At this point I want to make it clear to the House that we have a duty to the deer we shoot. There is no way of sugaring the pill—we are taking the life of a large animal. The deer is a large animal and it is a noble creature. Stags are part of our heritage and have always been celebrated. Madam Deputy Speaker, you have been in Parliament longer than I have, and you know that they are celebrated in this Palace. We see them in the murals, in the paintings and in the architecture—they are everywhere. Deer are also celebrated in my county, because I am an MP from Hertfordshire and “hert” means deer. They are a prominent feature of my county’s crest and part of our heritage.
When culled, we owe these animals our respect. We need to dispatch them humanely and put as much as possible of their carcase into the human food chain. Sadly, while the culling is done with great respect, increasingly one hears of these animals’ having nowhere better to go than into dog food. Game dealers are telling me they cannot get rid of the carcases and they are now looking at putting grade A meat into dog food. I have nothing against dogs, but I would rather see deer feeding people. That is an unconscionable situation and it needs to be remedied. We are putting fantastic meat into dog food and not into the human food chain.
In seeking a remedy to this, I welcome the Government’s excellent consultation, published in early autumn last year, on their proposed deer management strategy. I must tell the Minister how much I appreciate the fact that she took time before this debate to sit with me in the Tea Room for a chat, that her officials and the Department for Environment, Food and Rural Affairs Whip asked for an early copy of my speech, and that the Minister for Food, Farming and Fisheries, my right hon. Friend the Member for Sherwood (Mark Spencer), is well across the brief as well. I thank the Minister, the ministerial team at DEFRA and the officials for their interest in this matter.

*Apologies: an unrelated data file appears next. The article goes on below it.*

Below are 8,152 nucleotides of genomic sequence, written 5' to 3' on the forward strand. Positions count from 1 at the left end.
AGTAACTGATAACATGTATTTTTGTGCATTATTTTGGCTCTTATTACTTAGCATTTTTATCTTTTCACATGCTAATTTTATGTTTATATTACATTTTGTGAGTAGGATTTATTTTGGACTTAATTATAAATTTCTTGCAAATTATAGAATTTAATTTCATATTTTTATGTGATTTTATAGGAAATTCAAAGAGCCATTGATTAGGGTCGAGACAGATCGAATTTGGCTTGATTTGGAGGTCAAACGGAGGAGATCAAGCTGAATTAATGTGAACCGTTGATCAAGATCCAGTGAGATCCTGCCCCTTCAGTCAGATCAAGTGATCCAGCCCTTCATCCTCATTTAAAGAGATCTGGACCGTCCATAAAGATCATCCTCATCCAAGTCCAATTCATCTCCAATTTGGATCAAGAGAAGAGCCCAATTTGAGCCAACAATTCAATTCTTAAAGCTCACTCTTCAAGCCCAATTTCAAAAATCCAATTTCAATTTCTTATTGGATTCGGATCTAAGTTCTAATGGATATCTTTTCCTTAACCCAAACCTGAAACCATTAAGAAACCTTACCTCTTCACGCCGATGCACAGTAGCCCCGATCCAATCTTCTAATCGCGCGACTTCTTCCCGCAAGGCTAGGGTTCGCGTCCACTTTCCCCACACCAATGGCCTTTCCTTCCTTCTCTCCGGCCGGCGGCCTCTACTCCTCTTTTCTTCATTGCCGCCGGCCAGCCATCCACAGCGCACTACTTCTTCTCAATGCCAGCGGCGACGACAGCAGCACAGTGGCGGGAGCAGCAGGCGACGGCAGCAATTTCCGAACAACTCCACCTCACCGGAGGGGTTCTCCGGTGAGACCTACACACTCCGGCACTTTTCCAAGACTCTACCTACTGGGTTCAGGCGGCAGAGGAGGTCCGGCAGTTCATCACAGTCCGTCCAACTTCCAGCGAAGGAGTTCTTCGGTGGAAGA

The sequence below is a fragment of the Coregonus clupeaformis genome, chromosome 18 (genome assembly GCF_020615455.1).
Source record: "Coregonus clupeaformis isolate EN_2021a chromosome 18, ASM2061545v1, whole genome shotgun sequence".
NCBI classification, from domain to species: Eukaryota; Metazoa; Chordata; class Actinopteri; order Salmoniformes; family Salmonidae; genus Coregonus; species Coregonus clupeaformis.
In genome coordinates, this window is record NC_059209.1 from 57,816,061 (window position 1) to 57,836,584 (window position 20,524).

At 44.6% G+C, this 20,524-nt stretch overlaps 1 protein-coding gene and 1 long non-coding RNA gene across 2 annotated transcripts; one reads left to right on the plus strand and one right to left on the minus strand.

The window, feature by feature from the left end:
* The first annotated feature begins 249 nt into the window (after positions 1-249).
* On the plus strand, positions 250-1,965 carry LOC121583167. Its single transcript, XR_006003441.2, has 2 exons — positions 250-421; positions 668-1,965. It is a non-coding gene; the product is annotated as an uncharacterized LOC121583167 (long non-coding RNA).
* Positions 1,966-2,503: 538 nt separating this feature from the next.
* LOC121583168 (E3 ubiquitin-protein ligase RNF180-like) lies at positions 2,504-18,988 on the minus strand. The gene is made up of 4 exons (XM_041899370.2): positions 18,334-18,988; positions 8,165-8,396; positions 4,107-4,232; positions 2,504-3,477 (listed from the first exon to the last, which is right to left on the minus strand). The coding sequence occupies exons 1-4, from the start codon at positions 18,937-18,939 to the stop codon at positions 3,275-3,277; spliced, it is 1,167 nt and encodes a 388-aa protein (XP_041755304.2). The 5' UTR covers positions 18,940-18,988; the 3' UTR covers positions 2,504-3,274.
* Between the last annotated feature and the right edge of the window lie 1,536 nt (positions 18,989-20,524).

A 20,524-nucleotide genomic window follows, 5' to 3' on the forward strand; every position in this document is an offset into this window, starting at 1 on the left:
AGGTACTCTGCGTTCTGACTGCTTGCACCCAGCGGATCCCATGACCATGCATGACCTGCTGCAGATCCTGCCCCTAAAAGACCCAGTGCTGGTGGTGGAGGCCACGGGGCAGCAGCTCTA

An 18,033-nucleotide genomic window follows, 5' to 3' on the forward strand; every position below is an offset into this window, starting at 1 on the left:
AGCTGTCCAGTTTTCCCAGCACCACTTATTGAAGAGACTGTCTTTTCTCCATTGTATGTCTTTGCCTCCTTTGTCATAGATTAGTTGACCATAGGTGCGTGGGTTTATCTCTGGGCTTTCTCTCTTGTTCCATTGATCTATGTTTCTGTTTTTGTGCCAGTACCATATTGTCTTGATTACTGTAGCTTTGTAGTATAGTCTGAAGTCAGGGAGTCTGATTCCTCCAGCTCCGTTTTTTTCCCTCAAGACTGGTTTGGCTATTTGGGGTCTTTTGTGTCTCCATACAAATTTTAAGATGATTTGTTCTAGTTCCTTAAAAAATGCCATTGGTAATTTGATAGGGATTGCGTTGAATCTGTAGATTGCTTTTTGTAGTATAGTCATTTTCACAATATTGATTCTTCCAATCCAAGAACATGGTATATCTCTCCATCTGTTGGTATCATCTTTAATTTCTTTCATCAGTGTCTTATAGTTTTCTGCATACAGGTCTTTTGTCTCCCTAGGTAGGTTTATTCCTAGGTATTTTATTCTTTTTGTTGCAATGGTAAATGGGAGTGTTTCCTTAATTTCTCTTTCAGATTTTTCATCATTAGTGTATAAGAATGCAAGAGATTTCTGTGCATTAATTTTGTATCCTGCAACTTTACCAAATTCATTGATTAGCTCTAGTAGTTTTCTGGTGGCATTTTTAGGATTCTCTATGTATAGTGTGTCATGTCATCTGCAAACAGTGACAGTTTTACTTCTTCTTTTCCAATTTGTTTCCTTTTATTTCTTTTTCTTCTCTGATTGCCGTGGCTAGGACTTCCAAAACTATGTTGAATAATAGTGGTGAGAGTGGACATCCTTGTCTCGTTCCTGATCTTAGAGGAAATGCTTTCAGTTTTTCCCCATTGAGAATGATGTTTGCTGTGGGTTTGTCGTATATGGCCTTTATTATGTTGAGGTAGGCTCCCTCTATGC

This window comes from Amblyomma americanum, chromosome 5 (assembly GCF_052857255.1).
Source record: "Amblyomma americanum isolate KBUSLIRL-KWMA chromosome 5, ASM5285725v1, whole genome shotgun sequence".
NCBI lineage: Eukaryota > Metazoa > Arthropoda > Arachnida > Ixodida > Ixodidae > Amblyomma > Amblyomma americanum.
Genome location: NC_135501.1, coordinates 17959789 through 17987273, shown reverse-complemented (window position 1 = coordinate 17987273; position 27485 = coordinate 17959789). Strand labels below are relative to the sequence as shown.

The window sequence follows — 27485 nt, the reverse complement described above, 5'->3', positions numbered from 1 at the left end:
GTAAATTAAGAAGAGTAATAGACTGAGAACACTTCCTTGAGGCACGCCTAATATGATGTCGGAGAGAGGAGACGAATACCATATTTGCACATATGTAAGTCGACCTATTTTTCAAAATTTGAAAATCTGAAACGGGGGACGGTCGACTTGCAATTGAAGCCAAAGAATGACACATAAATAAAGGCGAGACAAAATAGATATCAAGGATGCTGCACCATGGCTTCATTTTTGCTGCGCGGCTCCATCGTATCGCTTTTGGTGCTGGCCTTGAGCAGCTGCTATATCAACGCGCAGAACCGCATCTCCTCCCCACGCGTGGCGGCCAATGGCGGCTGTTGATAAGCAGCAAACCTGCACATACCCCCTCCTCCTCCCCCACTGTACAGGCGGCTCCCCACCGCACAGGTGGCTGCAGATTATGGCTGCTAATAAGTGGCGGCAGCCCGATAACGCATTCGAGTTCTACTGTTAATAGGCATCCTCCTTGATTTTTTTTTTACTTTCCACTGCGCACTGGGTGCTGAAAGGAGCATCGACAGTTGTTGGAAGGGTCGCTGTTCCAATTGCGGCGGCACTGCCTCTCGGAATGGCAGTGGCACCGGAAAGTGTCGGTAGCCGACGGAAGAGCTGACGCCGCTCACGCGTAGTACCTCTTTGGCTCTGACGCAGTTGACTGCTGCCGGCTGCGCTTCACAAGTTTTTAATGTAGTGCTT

The deer management strategy is important. The Government’s commitment to it was restated in its “Environmental Improvement Plan 2023”, published yesterday, which is an update on the comprehensive 25-year plan to make serious changes and improvements to the environment. As the Minister knows, the Government’s earlier “Consultation on the proposed deer management strategy” recognises the need—and this is probably the most important paragraph in my speech—to pump-prime the venison market to ensure that this protein-rich, low-fat, low-cholesterol meat finds its way into food banks, schools, hospitals, the bases of the armed forces, and prisons.
I want to prove to the Minister that I have read the consultation in close detail—and to prove it to you, Madam Deputy Speaker, as I know you do not like to have your time wasted by Back Benchers, particularly the Member for Broxbourne—so I will quote directly from page 6, which states:
“The sustainable management of the deer population can also support the development of the wild venison market as a carbon-positive healthy meat and a product of sustainable woodland management. Venison sales are a key part of the deer management cycle and the revenue can help landowners offset deer management costs.
We are proposing that government support the development of a financially and environmentally sustainable wild venison supply chain. We are considering making small grants to contribute to the costs of purchasing and installing the necessary facilities and equipment, where capital costs are a barrier”.